When a Jenks, Okla. mother brought her three-year-old son home from preschool, she looked at his daily progress report, as always, only to be shocked at the notes about his day, which stated that he had been put in time-out for “shooting” his friends. On Tuesday, March 12, the Little Rock Gun Rights Examiner had a chance to talk with the busy mom to discuss the details of the incident.
Leah Dobbs describes her three-year-old boy as helpful and playful. Although she states that he is “all boy”, she assures that he doesn’t have a violent bone in his body.
So when the young tot returned home from preschool after being punished for “shooting” his friends, Dobbs was more than shocked. She states that she “was pissed”, immediately took a photo of the report, and posted it on Facebook, where it stirred quite a bit of controversy.
Unfortunately, the incident happened on a Friday, so it was not until after the weekend that she was able to talk with anyone in the school. However, her correspondence was not returned on Monday, but rather Tuesday.
Dobbs was able to talk with the second in charge at the school. She asked about the school’s policy on guns, not real guns, but fake guns, like those made from the imaginations of little boys. The answer was simple: “We don’t tolerate it.” She also assured her that their intolerance of “violence” is “including superheroes.”
Dobbs was not satisfied with the school official’s answer. She states that she does not feel that the crime fits the punishment. The conversation reiterated that he was not being disruptive or disrespectful in his actions. His “crime” was simply “shooting” at his friends with his fingers during playtime.
In addition, the mother told the school official that she wanted to speak with the official above her, the one in charge of the entire school. That school official has yet to return her phone call.
Dobbs then goes on to explain where the “shooting” incident stemmed from. The 3-year-old boy is the younger brother of a 13-year-old brother and 9-year-old sister. They all play together, rough-house and have fun. The evening before the incident, the older brother was playing with his younger brother in the back yard. They were “shooting” at each other with sticks, playing cops and robbers, cowboys and Indians, the same as the generation before theirs and the generation before that. Incidentally, violence was never an epidemic in those generations like it is now, and that violence can certainly not be attributed to something as silly as playing cops and robbers.
The young boy was merely sharing the happy playtime with his friends at school that he had enjoyed with his big brother the night before. His intentions were never angry or violent in any way. As a matter of fact, the same report shaming him for “shooting” his friends, also indicated that he was happy, playful and helpful throughout the day.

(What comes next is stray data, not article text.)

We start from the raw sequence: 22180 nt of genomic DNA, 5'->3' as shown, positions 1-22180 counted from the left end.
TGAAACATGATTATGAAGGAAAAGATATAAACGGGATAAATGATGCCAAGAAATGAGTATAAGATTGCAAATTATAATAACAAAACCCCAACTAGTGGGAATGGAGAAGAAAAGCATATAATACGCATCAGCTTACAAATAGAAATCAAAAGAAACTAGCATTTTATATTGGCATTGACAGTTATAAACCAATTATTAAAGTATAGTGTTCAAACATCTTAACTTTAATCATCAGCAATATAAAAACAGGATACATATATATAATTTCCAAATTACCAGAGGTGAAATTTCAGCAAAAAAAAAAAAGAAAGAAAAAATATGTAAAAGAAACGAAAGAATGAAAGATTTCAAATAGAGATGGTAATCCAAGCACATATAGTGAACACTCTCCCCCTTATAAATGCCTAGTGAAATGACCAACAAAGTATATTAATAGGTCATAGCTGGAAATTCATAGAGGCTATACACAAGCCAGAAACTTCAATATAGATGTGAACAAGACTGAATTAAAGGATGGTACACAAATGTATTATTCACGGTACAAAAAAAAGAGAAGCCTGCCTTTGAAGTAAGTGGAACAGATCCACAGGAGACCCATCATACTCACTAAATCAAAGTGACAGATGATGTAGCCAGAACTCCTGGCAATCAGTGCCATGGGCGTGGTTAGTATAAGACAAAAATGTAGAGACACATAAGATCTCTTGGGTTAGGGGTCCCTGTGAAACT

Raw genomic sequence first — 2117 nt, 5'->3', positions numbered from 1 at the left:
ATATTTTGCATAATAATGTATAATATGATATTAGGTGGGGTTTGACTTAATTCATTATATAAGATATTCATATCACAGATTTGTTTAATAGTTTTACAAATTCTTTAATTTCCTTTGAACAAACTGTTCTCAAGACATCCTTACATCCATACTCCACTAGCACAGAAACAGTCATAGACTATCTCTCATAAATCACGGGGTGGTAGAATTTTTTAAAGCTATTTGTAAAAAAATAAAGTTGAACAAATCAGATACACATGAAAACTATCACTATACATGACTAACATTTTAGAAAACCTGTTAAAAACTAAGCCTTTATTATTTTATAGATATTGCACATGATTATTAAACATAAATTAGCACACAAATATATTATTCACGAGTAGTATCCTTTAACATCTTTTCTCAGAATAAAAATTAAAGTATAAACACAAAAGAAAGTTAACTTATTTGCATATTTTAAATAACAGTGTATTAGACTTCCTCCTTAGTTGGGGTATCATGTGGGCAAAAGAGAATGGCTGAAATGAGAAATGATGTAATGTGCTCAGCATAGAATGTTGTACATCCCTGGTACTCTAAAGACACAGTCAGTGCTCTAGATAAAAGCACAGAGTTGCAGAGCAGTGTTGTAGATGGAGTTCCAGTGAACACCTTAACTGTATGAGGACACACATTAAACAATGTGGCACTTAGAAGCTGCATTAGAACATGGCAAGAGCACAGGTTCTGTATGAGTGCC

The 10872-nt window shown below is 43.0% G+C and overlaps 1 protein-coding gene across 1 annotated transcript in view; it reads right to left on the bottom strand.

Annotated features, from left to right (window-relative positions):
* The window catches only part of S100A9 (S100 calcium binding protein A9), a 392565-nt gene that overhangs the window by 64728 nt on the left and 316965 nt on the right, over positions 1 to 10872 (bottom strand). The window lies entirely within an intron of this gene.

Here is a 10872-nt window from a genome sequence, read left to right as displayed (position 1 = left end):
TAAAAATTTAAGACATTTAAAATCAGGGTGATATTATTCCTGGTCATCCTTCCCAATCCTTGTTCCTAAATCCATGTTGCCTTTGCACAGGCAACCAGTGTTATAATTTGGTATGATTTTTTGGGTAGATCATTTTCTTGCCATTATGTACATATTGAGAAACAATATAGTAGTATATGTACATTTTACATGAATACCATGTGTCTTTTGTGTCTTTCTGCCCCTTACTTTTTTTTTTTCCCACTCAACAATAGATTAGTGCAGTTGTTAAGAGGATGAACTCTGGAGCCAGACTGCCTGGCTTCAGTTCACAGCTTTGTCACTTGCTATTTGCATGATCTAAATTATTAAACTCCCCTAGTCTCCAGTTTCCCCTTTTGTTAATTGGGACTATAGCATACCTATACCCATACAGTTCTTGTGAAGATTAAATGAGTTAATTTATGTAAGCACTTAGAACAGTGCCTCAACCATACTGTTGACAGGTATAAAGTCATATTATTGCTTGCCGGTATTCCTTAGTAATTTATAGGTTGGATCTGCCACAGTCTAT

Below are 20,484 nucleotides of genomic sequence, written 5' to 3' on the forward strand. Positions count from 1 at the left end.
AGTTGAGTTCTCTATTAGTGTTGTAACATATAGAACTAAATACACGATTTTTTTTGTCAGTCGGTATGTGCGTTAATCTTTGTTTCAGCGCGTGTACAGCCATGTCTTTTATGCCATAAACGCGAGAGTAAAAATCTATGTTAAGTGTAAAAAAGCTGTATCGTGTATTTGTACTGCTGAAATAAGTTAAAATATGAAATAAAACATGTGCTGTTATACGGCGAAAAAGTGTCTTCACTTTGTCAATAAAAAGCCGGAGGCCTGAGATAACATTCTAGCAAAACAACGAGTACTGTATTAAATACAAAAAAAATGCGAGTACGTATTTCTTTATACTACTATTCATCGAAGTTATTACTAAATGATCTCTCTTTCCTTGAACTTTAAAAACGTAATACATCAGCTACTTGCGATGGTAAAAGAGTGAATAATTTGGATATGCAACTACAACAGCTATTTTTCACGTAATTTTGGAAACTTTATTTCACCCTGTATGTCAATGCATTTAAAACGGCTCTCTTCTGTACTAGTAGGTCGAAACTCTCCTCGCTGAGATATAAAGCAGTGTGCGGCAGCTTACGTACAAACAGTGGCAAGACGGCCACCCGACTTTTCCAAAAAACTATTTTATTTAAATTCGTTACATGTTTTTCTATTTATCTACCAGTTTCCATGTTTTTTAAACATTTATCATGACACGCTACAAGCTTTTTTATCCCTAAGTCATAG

Dobbs states that all three of her children have attended the school and she has never had any problems with them before. While she is obviously upset at the incident with her three-year-old, she didn’t have anything negative to say about the school and has been completely pleased with them up to this point. However, after the incident, her and her husband decided that it is time to take the child out of the preschool and seek other options for him.
When asked about her stance on gun control, she states that nationwide, she is not a fan of it and that she believes stricter laws will in no way reduce violence or crime, nor does she agree with disarming law-abiding citizens.
“I don’t believe we should be taking guns from current gun owners.”
Dobbs then goes on to discuss another side of violence: The broken system, specifically DHS, which she describes as “horrid.” She emotionally talks about the first murder within 10 years that occurred in Jenks, which happened a mere 500 feet from her home. The suspect was a 14-year-old boy, who rode the bus with her 13-year-old son. The troubled youth had been in and out of DHS four times.
“I don’t think the government-funded facilities are doing what they should be doing.”
In addition, she talks about the natural instincts and feelings of boys that are being suppressed. She describes it as a hindering of boys, stating that we are taking away from boys what God has made naturally and they are becoming skittish, not understanding what has come to them naturally.
The epidemic of violence in our society is a multi-fauceted problem, one with no specific one cure-all.
“I think it’s very sad where we have come.”
A statement I think most can agree with.
©2013 Jennifer L. Cruz. All rights reserved.
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